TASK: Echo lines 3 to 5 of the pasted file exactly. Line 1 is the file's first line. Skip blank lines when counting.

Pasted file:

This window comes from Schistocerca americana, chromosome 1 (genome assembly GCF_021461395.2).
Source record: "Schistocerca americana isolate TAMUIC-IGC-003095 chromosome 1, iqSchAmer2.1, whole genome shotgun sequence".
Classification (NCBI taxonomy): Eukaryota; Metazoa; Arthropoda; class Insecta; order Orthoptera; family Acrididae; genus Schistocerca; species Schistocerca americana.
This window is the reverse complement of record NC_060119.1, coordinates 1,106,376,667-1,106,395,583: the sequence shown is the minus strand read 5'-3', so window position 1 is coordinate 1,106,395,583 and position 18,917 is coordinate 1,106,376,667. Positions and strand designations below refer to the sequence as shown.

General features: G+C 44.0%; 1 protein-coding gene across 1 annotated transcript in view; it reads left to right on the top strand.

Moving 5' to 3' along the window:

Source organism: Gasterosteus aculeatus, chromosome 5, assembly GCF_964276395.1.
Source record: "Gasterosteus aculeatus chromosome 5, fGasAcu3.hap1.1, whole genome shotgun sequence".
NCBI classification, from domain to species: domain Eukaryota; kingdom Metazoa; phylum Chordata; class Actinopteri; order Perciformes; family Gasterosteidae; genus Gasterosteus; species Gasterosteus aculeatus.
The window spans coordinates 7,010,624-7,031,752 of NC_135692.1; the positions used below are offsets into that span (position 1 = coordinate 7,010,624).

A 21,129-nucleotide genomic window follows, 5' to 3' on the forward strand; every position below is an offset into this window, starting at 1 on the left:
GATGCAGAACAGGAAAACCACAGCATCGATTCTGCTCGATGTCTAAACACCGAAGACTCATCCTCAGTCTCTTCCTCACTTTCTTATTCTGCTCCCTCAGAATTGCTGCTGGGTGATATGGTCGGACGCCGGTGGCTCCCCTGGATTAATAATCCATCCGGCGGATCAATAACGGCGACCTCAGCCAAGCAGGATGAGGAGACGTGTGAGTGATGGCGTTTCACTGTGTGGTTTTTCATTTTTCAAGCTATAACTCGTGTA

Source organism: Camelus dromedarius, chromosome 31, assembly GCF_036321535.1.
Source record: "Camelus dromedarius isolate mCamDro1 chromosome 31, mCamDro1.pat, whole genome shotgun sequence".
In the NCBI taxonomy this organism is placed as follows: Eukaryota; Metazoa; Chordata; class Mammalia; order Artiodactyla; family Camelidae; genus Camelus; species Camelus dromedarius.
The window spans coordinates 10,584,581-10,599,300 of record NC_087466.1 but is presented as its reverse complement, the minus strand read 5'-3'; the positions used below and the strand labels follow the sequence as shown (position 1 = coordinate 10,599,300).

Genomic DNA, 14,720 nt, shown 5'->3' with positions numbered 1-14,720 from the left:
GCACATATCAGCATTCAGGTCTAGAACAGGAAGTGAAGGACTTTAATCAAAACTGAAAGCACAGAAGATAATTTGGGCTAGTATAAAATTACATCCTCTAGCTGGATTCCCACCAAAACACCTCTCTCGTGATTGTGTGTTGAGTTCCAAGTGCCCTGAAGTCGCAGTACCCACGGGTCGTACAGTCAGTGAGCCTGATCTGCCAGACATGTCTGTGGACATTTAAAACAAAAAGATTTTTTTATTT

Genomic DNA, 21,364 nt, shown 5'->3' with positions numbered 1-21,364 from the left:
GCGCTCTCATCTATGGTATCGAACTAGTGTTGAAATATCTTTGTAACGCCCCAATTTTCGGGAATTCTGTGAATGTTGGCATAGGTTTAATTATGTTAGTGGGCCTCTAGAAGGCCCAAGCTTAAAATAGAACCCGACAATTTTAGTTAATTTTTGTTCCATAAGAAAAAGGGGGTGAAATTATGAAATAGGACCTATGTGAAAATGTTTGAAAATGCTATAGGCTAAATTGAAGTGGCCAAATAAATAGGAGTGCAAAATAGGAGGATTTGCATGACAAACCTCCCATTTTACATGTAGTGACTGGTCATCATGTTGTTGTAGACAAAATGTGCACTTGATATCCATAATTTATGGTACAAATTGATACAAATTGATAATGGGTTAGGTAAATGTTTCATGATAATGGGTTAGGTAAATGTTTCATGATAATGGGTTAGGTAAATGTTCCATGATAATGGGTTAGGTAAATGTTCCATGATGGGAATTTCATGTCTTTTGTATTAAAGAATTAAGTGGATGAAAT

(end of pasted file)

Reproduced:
Classification (NCBI taxonomy): Eukaryota; Metazoa; Arthropoda; class Insecta; order Orthoptera; family Acrididae; genus Schistocerca; species Schistocerca americana.
This window is the reverse complement of record NC_060119.1, coordinates 1,106,376,667-1,106,395,583: the sequence shown is the minus strand read 5'-3', so window position 1 is coordinate 1,106,395,583 and position 18,917 is coordinate 1,106,376,667. Positions and strand designations below refer to the sequence as shown.

General features: G+C 44.0%; 1 protein-coding gene across 1 annotated transcript in view; it reads left to right on the top strand.